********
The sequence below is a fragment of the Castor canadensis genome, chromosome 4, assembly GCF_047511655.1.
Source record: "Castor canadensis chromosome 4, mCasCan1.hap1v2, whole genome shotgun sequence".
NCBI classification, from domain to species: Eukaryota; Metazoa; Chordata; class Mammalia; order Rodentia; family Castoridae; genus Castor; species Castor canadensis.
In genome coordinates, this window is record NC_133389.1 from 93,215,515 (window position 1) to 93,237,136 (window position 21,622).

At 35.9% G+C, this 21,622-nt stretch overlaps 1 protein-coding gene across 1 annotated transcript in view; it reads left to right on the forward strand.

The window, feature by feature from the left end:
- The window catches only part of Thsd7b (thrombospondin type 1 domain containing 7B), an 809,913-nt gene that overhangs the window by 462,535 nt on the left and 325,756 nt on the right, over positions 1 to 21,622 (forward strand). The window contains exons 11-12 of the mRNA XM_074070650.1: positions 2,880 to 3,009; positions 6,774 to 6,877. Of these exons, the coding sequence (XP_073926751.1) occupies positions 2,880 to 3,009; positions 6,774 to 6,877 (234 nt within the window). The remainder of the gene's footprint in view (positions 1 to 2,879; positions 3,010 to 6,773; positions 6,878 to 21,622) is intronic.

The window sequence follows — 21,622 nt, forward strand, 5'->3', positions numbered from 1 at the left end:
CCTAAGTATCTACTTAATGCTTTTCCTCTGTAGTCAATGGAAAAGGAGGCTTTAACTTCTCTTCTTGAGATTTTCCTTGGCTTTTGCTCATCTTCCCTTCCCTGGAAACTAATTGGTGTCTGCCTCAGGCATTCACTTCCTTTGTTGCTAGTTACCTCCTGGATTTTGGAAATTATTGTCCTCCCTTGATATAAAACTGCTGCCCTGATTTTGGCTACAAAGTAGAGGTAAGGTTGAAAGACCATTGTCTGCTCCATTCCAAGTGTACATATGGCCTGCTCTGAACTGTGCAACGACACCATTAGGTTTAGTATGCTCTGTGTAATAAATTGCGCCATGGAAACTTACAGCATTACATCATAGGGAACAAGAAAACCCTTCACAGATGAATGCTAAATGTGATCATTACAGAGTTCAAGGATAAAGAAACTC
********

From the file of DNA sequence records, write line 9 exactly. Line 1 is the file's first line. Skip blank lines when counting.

CCTAAGTATCTACTTAATGCTTTTCCTCTGTAGTCAATGGAAAAGGAGGCTTTAACTTCTCTTCTTGAGATTTTCCTTGGCTTTTGCTCATCTTCCCTTCCCTGGAAACTAATTGGTGTCTGCCTCAGGCATTCACTTCCTTTGTTGCTAGTTACCTCCTGGATTTTGGAAATTATTGTCCTCCCTTGATATAAAACTGCTGCCCTGATTTTGGCTACAAAGTAGAGGTAAGGTTGAAAGACCATTGTCTGCTCCATTCCAAGTGTACATATGGCCTGCTCTGAACTGTGCAACGACACCATTAGGTTTAGTATGCTCTGTGTAATAAATTGCGCCATGGAAACTTACAGCATTACATCATAGGGAACAAGAAAACCCTTCACAGATGAATGCTAAATGTGATCATTACAGAGTTCAAGGATAAAGAAACTC